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Cisco ASA Static NAT Example: A Scenario

Created by Deepak Sharma in Articles 8 Jan 2024


Here in this blog article, I will explain you about the static NAT and how to configure static NAT on Cisco ASA firewall. This is most useful in case when your internet is directly terminated on your ASA firewall.

Static Network Address Translation (NAT) is a method used in networking to map a specific internal IP address to a single external (public) IP address. This is commonly used for scenarios where you want to allow external users such as internet users to initiate connections to specific internal devices, such as hosting a web server or email server etc. Static NAT creates a one-to-one mapping between an internal private IP address and a public IP address, allowing inbound traffic to be directed to the correct internal host.

Here's a step-by-step guide on how to configure Static NAT on a Cisco ASA firewall, along with a scenario:


We have an internal web server with the IP address, and we want to make it accessible from the internet using a public IP address (make sure you have this IP purchased from your internet service provider other than your static public IP configured on ASA outside interface). Here is the topology diagram for your reference. 

Start configuring the ASA firewall with some of the initial configuration steps though these steps are not part of static NAT.

Hostname and Domain Name: 

Set the hostname and domain name to identify the firewall.

hostname ASA-Firewall


Interface Configuration:

Configure the firewall interfaces with IP addresses and security levels.

interface GigabitEthernet0/0

 nameif outside

 security-level 0

 ip address


interface GigabitEthernet0/1

 nameif inside

 security-level 100

 ip address


Configure static routes to ensure proper routing between interfaces and to reach external networks.

route outside 1

Default Access Policy:

Set a default access policy for traffic flowing between interfaces. This allows all outbound traffic from the inside to the outside interface.

access-list outside_access_in extended permit ip any any

access-group outside_access_in in interface outside

Management Access:

Configure management access to the firewall. In order to access the ASA firewall from inside network to configure it. Here we are allowing both SSH and HTTP, however you can allow only SSH or HTTP.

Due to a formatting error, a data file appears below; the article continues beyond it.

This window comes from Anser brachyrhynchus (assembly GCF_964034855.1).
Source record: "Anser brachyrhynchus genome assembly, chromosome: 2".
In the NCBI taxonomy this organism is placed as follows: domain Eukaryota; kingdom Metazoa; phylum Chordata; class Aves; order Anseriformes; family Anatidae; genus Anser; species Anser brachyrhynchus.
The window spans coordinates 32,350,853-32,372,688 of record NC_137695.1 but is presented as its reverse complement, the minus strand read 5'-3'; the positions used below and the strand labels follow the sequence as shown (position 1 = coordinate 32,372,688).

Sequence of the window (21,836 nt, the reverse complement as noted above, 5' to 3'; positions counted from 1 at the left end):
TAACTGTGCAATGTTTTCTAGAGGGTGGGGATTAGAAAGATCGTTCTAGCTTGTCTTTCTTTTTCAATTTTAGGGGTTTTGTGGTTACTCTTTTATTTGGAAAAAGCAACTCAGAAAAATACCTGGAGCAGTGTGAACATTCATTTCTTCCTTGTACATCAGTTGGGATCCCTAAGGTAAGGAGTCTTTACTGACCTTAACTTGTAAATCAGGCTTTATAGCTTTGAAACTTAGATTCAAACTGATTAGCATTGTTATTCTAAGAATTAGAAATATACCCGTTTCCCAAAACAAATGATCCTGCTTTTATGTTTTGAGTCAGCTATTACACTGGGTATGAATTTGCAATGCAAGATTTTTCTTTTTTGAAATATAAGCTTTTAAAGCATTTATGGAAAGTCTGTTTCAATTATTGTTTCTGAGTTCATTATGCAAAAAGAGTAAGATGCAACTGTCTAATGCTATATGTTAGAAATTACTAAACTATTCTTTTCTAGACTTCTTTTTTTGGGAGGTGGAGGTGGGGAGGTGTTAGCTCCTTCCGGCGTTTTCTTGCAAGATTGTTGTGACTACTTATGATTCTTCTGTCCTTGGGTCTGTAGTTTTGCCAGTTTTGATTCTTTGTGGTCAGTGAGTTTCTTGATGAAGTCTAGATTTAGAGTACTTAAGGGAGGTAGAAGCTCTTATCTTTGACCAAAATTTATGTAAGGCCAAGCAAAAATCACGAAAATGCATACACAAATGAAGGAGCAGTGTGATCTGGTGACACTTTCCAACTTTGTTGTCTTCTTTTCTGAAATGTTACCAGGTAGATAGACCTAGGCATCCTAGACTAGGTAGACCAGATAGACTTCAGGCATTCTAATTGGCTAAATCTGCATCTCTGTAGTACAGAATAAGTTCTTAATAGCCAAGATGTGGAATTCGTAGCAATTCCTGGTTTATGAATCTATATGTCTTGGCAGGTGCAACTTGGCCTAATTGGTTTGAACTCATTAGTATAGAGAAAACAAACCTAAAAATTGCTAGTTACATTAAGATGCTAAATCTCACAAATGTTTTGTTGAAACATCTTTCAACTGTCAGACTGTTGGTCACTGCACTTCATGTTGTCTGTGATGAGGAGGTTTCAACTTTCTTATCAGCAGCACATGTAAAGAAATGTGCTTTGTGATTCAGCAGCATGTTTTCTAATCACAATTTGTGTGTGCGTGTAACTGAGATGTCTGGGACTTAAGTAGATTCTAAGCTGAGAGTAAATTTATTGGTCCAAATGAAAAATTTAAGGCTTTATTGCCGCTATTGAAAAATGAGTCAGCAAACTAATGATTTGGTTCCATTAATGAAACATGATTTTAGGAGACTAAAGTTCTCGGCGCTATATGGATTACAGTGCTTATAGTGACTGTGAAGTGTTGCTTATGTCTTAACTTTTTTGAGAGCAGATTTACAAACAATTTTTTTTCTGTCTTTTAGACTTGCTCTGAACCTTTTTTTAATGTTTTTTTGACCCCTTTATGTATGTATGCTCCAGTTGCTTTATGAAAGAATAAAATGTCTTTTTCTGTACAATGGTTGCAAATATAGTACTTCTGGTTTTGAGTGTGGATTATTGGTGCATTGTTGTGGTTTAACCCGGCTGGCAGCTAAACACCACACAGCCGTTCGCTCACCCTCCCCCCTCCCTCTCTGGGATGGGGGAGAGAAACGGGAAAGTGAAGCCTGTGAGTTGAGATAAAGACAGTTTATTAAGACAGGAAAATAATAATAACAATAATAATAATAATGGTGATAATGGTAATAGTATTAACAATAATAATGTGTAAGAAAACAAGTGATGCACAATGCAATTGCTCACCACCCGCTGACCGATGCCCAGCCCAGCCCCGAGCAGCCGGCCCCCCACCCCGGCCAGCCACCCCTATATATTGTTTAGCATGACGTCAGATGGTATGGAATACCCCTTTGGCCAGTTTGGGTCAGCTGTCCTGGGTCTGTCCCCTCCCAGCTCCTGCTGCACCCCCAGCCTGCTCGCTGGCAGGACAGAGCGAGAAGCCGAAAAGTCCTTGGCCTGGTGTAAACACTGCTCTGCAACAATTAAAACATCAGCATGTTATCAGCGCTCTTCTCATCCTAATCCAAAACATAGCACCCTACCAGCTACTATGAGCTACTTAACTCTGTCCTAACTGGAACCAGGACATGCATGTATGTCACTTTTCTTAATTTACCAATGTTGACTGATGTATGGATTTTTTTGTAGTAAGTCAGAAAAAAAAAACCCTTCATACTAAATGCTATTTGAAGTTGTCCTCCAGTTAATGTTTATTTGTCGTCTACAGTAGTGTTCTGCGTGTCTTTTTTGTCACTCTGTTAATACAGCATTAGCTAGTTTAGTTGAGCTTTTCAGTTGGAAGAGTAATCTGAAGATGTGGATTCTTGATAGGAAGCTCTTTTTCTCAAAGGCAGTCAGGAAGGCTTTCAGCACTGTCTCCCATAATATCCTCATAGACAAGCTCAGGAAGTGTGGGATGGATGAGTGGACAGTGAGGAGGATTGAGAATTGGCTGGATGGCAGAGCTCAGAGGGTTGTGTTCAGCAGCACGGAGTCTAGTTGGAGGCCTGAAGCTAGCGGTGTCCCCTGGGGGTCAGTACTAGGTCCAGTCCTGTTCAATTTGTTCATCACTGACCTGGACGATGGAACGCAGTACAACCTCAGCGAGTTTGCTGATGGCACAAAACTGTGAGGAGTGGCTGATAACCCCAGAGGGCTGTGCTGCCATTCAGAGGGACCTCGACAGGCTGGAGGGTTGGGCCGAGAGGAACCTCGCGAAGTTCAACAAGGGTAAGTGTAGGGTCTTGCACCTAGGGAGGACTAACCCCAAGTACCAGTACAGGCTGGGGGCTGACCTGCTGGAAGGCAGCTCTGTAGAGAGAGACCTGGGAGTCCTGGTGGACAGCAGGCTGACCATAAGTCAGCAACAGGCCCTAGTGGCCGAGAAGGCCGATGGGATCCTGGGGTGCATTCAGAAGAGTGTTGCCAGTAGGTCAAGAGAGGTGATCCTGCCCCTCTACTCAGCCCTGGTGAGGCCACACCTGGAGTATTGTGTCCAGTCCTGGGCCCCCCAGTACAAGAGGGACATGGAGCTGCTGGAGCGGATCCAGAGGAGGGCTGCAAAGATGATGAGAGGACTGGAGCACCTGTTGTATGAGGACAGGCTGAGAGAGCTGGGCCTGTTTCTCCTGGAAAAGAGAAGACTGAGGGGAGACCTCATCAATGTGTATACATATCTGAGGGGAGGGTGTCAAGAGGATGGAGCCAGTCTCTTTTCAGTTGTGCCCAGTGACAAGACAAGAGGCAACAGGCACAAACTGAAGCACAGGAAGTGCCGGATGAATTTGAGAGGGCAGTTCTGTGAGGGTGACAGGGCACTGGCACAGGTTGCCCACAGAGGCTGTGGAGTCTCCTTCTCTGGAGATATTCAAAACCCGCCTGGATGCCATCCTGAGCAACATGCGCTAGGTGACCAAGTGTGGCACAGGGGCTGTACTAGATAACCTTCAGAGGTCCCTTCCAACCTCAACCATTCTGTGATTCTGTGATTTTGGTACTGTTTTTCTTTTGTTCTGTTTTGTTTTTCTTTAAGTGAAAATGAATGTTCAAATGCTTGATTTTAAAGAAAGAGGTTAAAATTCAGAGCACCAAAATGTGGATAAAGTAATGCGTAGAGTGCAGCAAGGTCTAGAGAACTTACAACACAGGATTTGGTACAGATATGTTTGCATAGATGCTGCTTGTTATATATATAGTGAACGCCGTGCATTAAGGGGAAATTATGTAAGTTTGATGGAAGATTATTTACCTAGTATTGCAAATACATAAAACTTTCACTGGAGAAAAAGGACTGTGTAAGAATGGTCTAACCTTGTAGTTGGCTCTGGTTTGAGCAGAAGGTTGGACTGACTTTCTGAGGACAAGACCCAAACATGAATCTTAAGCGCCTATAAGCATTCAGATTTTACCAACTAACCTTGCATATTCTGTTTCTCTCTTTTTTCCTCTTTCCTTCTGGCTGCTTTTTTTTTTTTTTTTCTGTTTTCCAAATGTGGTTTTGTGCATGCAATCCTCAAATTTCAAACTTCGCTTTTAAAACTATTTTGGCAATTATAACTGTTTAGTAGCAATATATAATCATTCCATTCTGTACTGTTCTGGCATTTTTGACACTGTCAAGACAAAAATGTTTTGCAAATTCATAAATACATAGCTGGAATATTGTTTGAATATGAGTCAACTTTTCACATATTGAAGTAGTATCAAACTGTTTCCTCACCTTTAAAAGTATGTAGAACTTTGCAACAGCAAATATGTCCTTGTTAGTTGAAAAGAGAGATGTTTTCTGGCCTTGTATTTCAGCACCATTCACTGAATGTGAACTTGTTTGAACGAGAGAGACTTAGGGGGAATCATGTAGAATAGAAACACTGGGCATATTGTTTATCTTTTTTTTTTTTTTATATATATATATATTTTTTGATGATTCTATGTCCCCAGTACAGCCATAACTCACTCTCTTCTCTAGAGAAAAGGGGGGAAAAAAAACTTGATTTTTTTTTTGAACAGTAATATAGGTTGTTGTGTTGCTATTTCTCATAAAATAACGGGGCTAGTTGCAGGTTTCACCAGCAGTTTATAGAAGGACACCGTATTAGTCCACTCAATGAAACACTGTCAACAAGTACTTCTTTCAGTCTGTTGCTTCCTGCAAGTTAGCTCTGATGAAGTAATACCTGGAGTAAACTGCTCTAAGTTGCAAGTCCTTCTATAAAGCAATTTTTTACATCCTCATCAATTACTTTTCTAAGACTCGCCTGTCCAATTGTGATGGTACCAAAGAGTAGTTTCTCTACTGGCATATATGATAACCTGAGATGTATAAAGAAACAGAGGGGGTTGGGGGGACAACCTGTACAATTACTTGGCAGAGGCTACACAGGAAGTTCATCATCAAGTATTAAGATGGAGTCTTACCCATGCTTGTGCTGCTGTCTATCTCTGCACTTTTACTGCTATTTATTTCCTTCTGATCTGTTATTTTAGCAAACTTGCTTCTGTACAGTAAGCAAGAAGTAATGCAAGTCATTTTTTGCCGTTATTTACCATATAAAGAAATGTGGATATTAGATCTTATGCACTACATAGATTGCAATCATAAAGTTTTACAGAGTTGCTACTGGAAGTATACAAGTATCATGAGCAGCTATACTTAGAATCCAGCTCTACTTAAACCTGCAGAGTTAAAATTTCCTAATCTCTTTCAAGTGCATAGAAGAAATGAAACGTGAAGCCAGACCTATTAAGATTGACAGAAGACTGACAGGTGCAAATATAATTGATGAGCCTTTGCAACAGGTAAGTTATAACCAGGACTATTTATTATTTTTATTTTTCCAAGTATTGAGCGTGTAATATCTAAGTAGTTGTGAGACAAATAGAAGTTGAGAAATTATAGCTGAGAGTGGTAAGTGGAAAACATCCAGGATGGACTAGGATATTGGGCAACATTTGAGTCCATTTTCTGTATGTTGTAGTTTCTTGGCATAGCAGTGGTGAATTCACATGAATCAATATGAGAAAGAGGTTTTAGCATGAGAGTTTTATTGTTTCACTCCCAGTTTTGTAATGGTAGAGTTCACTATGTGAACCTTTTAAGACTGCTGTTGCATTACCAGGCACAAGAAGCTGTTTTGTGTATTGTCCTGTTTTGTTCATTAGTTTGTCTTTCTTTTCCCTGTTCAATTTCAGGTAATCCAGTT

ssh inside

http inside

Time Configuration:

Set the correct time and time zone for the firewall. This is also not a mandatory configuration but better to have time setting on your firewalls.

clock timezone EST -5

clock summer-time EDT recurring

Password Configuration:

Configure passwords for console, Telnet, and SSH access.

username admin password privilege 15

enable password cisco@123

enable secret cisco@123

Static NAT Configuration Steps:

Connect to the Cisco ASA firewall using SSH, Telnet, or console cable and log in with appropriate privileges.

Define NAT and Access Rules:

You need to define two things: the NAT rule (Static NAT) and the Access Control List (ACL) rule.

1. NAT Rule:

In this configuration, object network Internal-WebServer: Defines an object representing the internal web server, host Specifies the internal IP address of the web server and nat (inside,outside) static Maps the internal IP to the external (public) IP address.

object network Internal-WebServer


 nat (inside,outside) static

2. ACL Rule:

This ACL rule allows incoming TCP traffic from any source IP to the internal web server on port 80 (HTTP).

access-list outside_access_in extended permit tcp any object Internal-WebServer eq www

3. Apply NAT and ACL Rules:

Apply the NAT and ACL rules to their respective interface. This applies the ACL rule to the outside interface.

access-group outside_access_in in interface outside

4. Save Configuration:

Save your configuration changes using write memory or wr mem.

write memory

5. Testing:

Ensure that the public IP address ( can now be used to access the internal web server ( from the internet. Please note that actual commands and syntax might vary based on the version of Cisco ASA software you are using. Make sure to adapt the commands to your specific environment and software version.

Always follow best security practices and consult Cisco documentation for the most up-to-date and accurate information.

Deepak Sharma

He is a senior solution network architect and currently working with one of the largest financial company. He has an impressive academic and training background. He has completed his B.Tech and MBA, which makes him both technically and managerial proficient. He has also completed more than 450 online and offline training courses, both in India and ...

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